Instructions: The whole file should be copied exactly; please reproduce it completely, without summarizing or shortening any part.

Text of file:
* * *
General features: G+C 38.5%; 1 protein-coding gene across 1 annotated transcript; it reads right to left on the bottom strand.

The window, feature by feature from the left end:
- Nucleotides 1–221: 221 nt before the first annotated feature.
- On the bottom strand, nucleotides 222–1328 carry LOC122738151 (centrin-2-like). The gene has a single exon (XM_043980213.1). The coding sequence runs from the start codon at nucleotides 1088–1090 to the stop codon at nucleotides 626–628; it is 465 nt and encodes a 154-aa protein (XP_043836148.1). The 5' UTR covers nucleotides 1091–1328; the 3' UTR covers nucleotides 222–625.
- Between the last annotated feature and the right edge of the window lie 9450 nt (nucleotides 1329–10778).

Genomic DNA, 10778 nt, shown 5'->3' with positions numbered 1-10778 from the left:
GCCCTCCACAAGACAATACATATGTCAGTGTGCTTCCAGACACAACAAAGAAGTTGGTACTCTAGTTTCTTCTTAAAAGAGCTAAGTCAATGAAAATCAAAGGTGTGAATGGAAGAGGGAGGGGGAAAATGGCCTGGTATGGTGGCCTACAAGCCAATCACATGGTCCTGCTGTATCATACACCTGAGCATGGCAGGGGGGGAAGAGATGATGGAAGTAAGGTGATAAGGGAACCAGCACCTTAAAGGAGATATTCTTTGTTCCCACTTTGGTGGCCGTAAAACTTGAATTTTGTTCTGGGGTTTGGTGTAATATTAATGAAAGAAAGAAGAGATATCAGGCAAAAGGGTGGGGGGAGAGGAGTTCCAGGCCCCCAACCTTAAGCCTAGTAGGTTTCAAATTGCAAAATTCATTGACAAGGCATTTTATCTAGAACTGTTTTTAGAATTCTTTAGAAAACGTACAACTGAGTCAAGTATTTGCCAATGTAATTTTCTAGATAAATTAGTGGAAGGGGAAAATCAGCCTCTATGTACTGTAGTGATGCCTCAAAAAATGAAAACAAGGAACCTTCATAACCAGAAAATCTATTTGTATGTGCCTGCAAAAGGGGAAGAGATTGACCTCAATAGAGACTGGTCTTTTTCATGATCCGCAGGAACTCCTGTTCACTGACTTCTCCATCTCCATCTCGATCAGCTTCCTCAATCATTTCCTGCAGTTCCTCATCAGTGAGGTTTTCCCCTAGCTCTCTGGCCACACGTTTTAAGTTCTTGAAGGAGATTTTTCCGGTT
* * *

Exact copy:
General features: G+C 38.5%; 1 protein-coding gene across 1 annotated transcript; it reads right to left on the bottom strand.

The window, feature by feature from the left end:
- Nucleotides 1–221: 221 nt before the first annotated feature.
- On the bottom strand, nucleotides 222–1328 carry LOC122738151 (centrin-2-like). The gene has a single exon (XM_043980213.1). The coding sequence runs from the start codon at nucleotides 1088–1090 to the stop codon at nucleotides 626–628; it is 465 nt and encodes a 154-aa protein (XP_043836148.1). The 5' UTR covers nucleotides 1091–1328; the 3' UTR covers nucleotides 222–625.
- Between the last annotated feature and the right edge of the window lie 9450 nt (nucleotides 1329–10778).

Genomic DNA, 10778 nt, shown 5'->3' with positions numbered 1-10778 from the left:
GCCCTCCACAAGACAATACATATGTCAGTGTGCTTCCAGACACAACAAAGAAGTTGGTACTCTAGTTTCTTCTTAAAAGAGCTAAGTCAATGAAAATCAAAGGTGTGAATGGAAGAGGGAGGGGGAAAATGGCCTGGTATGGTGGCCTACAAGCCAATCACATGGTCCTGCTGTATCATACACCTGAGCATGGCAGGGGGGGAAGAGATGATGGAAGTAAGGTGATAAGGGAACCAGCACCTTAAAGGAGATATTCTTTGTTCCCACTTTGGTGGCCGTAAAACTTGAATTTTGTTCTGGGGTTTGGTGTAATATTAATGAAAGAAAGAAGAGATATCAGGCAAAAGGGTGGGGGGAGAGGAGTTCCAGGCCCCCAACCTTAAGCCTAGTAGGTTTCAAATTGCAAAATTCATTGACAAGGCATTTTATCTAGAACTGTTTTTAGAATTCTTTAGAAAACGTACAACTGAGTCAAGTATTTGCCAATGTAATTTTCTAGATAAATTAGTGGAAGGGGAAAATCAGCCTCTATGTACTGTAGTGATGCCTCAAAAAATGAAAACAAGGAACCTTCATAACCAGAAAATCTATTTGTATGTGCCTGCAAAAGGGGAAGAGATTGACCTCAATAGAGACTGGTCTTTTTCATGATCCGCAGGAACTCCTGTTCACTGACTTCTCCATCTCCATCTCGATCAGCTTCCTCAATCATTTCCTGCAGTTCCTCATCAGTGAGGTTTTCCCCTAGCTCTCTGGCCACACGTTTTAAGTTCTTGAAGGAGATTTTTCCGGTT